What can we learn from Cheddar Man?

DNA analysis has revealed that the earliest known British skeleton had dark skin and pale blue eyes. The skeleton dates back to circa 7150 BC and was discovered in 1903 in Gough’s Cave in the Cheddar Gorge, Somerset, but has only recently undergone genomic sequencing. Around 10% of our genes are derived from mesolithic hunter-gatherers like Cheddar Man, and so this discovery provides us with an important insight into our ancestry. Light skin is shown to be a relatively recent phenomenon, evolving a significant amount of time after our ancestors settled in Europe. Whilst darker skin protects from the harsh UV of warmer continents, lighter skin allows for more sunlight absorption (and vitamin D production) in the cooler European regions. The appearance of light skin is hardly surprising, what is surprising is just how recent an occurrence it is. The blue eyes are a little bit more difficult to explain, it seems.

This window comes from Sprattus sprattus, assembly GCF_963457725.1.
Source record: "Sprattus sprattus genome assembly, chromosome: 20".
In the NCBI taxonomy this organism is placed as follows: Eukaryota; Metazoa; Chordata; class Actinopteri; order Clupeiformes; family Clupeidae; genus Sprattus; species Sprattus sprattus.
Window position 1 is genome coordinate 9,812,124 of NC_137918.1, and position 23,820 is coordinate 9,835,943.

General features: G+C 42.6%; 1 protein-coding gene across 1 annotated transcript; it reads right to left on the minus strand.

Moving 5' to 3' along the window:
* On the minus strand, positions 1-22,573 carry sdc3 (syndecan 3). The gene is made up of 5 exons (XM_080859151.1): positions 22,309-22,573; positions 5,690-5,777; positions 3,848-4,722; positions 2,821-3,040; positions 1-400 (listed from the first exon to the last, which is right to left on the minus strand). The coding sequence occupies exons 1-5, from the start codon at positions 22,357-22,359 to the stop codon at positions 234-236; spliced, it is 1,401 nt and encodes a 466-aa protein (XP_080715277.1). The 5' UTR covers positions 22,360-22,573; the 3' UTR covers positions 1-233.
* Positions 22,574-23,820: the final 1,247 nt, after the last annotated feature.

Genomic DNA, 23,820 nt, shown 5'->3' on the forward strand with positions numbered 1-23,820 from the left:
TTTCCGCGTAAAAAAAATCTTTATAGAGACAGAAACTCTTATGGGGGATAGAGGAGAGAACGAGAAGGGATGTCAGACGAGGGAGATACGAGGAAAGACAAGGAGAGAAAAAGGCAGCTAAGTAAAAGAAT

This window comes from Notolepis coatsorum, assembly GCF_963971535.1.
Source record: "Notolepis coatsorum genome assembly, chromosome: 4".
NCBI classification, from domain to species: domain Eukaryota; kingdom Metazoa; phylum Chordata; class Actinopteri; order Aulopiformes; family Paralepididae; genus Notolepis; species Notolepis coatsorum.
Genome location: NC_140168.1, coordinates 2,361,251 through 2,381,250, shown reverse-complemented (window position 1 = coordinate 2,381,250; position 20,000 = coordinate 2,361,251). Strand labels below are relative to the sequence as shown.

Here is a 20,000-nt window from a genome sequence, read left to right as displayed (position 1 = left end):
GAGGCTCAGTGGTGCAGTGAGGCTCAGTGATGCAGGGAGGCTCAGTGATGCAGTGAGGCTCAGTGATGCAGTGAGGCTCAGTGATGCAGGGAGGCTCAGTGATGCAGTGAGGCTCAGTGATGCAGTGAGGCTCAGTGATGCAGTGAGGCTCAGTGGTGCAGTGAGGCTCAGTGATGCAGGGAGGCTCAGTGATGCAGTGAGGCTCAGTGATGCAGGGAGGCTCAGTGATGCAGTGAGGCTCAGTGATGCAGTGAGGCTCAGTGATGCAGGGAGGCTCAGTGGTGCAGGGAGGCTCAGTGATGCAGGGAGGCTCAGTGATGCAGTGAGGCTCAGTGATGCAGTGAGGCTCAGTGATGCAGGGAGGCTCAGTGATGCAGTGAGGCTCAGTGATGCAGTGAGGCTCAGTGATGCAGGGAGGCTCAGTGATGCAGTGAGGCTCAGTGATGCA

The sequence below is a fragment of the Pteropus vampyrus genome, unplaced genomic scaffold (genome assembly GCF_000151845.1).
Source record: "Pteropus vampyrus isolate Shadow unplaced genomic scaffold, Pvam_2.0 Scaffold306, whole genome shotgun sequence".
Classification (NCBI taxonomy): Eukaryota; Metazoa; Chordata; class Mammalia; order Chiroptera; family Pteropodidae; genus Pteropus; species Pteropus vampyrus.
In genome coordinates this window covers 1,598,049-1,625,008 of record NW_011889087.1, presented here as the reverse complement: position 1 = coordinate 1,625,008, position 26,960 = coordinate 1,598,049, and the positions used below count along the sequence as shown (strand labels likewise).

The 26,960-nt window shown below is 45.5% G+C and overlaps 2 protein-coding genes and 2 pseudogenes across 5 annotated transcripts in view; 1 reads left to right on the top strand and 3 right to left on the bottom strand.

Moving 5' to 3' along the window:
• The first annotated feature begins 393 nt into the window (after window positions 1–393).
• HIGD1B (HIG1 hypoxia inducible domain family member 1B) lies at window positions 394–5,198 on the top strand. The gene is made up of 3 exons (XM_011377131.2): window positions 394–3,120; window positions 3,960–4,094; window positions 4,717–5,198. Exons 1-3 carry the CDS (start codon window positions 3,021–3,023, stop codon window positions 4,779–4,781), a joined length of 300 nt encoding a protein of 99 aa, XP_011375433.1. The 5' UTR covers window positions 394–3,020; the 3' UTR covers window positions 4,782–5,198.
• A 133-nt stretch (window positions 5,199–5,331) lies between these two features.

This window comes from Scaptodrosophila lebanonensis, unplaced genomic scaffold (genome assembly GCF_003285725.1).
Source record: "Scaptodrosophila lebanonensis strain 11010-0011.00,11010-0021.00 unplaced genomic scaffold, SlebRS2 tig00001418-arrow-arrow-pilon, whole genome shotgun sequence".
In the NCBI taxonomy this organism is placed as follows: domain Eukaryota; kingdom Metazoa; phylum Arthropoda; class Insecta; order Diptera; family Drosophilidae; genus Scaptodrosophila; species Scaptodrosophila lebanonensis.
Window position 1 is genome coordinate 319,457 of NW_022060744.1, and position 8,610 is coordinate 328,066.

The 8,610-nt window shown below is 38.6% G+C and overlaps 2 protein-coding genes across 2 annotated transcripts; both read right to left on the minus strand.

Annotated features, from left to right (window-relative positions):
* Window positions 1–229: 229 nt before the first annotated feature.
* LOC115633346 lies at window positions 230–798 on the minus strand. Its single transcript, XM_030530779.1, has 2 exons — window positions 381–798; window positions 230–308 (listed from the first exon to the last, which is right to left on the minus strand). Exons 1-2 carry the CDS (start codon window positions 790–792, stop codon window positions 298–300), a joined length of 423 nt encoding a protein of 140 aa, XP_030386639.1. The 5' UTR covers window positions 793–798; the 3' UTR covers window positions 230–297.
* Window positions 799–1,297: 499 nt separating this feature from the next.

In the current sociopolitical climate that we have found ourselves in, it would serve many people well to reflect on such discoveries. We all share one origin, and we all share this world that we call home. I’m glad you found your home in England, Cheddar Man.

Photo credit: The BBC

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